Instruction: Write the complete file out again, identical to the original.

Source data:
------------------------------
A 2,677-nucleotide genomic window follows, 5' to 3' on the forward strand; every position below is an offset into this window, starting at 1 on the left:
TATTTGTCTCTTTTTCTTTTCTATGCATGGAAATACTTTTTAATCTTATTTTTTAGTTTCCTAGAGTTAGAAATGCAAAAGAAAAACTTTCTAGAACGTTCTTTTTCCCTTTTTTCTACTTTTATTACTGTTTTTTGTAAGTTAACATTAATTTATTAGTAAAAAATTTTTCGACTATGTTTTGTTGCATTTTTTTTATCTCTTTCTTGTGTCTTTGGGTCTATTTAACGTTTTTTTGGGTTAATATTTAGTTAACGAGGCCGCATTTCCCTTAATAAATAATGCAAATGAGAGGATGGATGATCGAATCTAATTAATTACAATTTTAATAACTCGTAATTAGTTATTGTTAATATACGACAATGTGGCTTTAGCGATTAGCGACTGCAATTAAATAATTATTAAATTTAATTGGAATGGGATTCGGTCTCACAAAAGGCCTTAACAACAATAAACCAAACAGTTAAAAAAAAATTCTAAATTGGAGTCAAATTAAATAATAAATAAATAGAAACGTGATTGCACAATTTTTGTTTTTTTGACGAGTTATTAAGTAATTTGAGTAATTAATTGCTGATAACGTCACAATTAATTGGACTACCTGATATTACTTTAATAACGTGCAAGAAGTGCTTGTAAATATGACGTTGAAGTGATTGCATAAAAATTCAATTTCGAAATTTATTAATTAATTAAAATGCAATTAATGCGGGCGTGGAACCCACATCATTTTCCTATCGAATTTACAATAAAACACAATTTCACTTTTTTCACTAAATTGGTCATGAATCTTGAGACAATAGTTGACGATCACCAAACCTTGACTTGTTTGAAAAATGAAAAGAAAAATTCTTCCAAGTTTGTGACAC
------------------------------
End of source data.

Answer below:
A 2,677-nucleotide genomic window follows, 5' to 3' on the forward strand; every position below is an offset into this window, starting at 1 on the left:
TATTTGTCTCTTTTTCTTTTCTATGCATGGAAATACTTTTTAATCTTATTTTTTAGTTTCCTAGAGTTAGAAATGCAAAAGAAAAACTTTCTAGAACGTTCTTTTTCCCTTTTTTCTACTTTTATTACTGTTTTTTGTAAGTTAACATTAATTTATTAGTAAAAAATTTTTCGACTATGTTTTGTTGCATTTTTTTTATCTCTTTCTTGTGTCTTTGGGTCTATTTAACGTTTTTTTGGGTTAATATTTAGTTAACGAGGCCGCATTTCCCTTAATAAATAATGCAAATGAGAGGATGGATGATCGAATCTAATTAATTACAATTTTAATAACTCGTAATTAGTTATTGTTAATATACGACAATGTGGCTTTAGCGATTAGCGACTGCAATTAAATAATTATTAAATTTAATTGGAATGGGATTCGGTCTCACAAAAGGCCTTAACAACAATAAACCAAACAGTTAAAAAAAAATTCTAAATTGGAGTCAAATTAAATAATAAATAAATAGAAACGTGATTGCACAATTTTTGTTTTTTTGACGAGTTATTAAGTAATTTGAGTAATTAATTGCTGATAACGTCACAATTAATTGGACTACCTGATATTACTTTAATAACGTGCAAGAAGTGCTTGTAAATATGACGTTGAAGTGATTGCATAAAAATTCAATTTCGAAATTTATTAATTAATTAAAATGCAATTAATGCGGGCGTGGAACCCACATCATTTTCCTATCGAATTTACAATAAAACACAATTTCACTTTTTTCACTAAATTGGTCATGAATCTTGAGACAATAGTTGACGATCACCAAACCTTGACTTGTTTGAAAAATGAAAAGAAAAATTCTTCCAAGTTTGTGACAC